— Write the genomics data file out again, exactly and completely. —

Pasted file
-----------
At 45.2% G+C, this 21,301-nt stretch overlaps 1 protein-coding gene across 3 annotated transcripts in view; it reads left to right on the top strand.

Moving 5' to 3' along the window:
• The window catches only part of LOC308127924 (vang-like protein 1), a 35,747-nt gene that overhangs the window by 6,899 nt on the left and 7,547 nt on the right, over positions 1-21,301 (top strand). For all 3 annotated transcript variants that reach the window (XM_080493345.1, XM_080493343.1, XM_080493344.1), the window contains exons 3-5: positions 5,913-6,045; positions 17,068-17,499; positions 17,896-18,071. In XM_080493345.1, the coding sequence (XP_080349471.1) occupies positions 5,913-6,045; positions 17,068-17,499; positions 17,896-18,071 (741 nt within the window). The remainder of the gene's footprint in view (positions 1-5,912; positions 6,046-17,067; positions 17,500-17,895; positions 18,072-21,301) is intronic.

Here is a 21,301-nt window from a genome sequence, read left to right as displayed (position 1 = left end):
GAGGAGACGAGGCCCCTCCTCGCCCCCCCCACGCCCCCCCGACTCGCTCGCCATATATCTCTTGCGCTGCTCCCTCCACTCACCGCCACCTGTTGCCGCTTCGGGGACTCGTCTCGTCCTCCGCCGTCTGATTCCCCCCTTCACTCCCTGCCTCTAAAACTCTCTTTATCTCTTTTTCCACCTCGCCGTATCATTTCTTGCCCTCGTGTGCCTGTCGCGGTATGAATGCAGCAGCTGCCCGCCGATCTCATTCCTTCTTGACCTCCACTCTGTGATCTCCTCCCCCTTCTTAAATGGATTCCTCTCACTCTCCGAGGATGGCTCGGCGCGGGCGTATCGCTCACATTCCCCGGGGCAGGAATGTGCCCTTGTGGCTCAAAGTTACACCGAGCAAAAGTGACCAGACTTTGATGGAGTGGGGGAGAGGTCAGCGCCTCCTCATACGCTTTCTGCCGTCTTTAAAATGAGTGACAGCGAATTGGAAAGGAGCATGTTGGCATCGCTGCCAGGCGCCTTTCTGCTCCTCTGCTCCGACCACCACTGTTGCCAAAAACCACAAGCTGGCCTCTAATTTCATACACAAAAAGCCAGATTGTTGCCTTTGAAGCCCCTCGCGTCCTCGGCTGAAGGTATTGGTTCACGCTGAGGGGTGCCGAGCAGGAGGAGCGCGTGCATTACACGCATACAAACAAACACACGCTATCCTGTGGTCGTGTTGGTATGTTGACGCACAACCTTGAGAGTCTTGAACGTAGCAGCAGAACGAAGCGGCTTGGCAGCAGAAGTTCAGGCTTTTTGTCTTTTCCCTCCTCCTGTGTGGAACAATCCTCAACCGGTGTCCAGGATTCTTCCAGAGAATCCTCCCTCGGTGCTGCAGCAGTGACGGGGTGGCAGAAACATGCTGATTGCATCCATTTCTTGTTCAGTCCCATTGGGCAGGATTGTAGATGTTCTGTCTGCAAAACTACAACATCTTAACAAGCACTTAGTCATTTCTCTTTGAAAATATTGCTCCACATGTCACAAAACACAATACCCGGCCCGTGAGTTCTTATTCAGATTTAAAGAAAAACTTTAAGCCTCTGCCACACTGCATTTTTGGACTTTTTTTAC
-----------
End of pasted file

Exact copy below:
At 45.2% G+C, this 21,301-nt stretch overlaps 1 protein-coding gene across 3 annotated transcripts in view; it reads left to right on the top strand.

Moving 5' to 3' along the window:
• The window catches only part of LOC308127924 (vang-like protein 1), a 35,747-nt gene that overhangs the window by 6,899 nt on the left and 7,547 nt on the right, over positions 1-21,301 (top strand). For all 3 annotated transcript variants that reach the window (XM_080493345.1, XM_080493343.1, XM_080493344.1), the window contains exons 3-5: positions 5,913-6,045; positions 17,068-17,499; positions 17,896-18,071. In XM_080493345.1, the coding sequence (XP_080349471.1) occupies positions 5,913-6,045; positions 17,068-17,499; positions 17,896-18,071 (741 nt within the window). The remainder of the gene's footprint in view (positions 1-5,912; positions 6,046-17,067; positions 17,500-17,895; positions 18,072-21,301) is intronic.

Here is a 21,301-nt window from a genome sequence, read left to right as displayed (position 1 = left end):
GAGGAGACGAGGCCCCTCCTCGCCCCCCCCACGCCCCCCCGACTCGCTCGCCATATATCTCTTGCGCTGCTCCCTCCACTCACCGCCACCTGTTGCCGCTTCGGGGACTCGTCTCGTCCTCCGCCGTCTGATTCCCCCCTTCACTCCCTGCCTCTAAAACTCTCTTTATCTCTTTTTCCACCTCGCCGTATCATTTCTTGCCCTCGTGTGCCTGTCGCGGTATGAATGCAGCAGCTGCCCGCCGATCTCATTCCTTCTTGACCTCCACTCTGTGATCTCCTCCCCCTTCTTAAATGGATTCCTCTCACTCTCCGAGGATGGCTCGGCGCGGGCGTATCGCTCACATTCCCCGGGGCAGGAATGTGCCCTTGTGGCTCAAAGTTACACCGAGCAAAAGTGACCAGACTTTGATGGAGTGGGGGAGAGGTCAGCGCCTCCTCATACGCTTTCTGCCGTCTTTAAAATGAGTGACAGCGAATTGGAAAGGAGCATGTTGGCATCGCTGCCAGGCGCCTTTCTGCTCCTCTGCTCCGACCACCACTGTTGCCAAAAACCACAAGCTGGCCTCTAATTTCATACACAAAAAGCCAGATTGTTGCCTTTGAAGCCCCTCGCGTCCTCGGCTGAAGGTATTGGTTCACGCTGAGGGGTGCCGAGCAGGAGGAGCGCGTGCATTACACGCATACAAACAAACACACGCTATCCTGTGGTCGTGTTGGTATGTTGACGCACAACCTTGAGAGTCTTGAACGTAGCAGCAGAACGAAGCGGCTTGGCAGCAGAAGTTCAGGCTTTTTGTCTTTTCCCTCCTCCTGTGTGGAACAATCCTCAACCGGTGTCCAGGATTCTTCCAGAGAATCCTCCCTCGGTGCTGCAGCAGTGACGGGGTGGCAGAAACATGCTGATTGCATCCATTTCTTGTTCAGTCCCATTGGGCAGGATTGTAGATGTTCTGTCTGCAAAACTACAACATCTTAACAAGCACTTAGTCATTTCTCTTTGAAAATATTGCTCCACATGTCACAAAACACAATACCCGGCCCGTGAGTTCTTATTCAGATTTAAAGAAAAACTTTAAGCCTCTGCCACACTGCATTTTTGGACTTTTTTTAC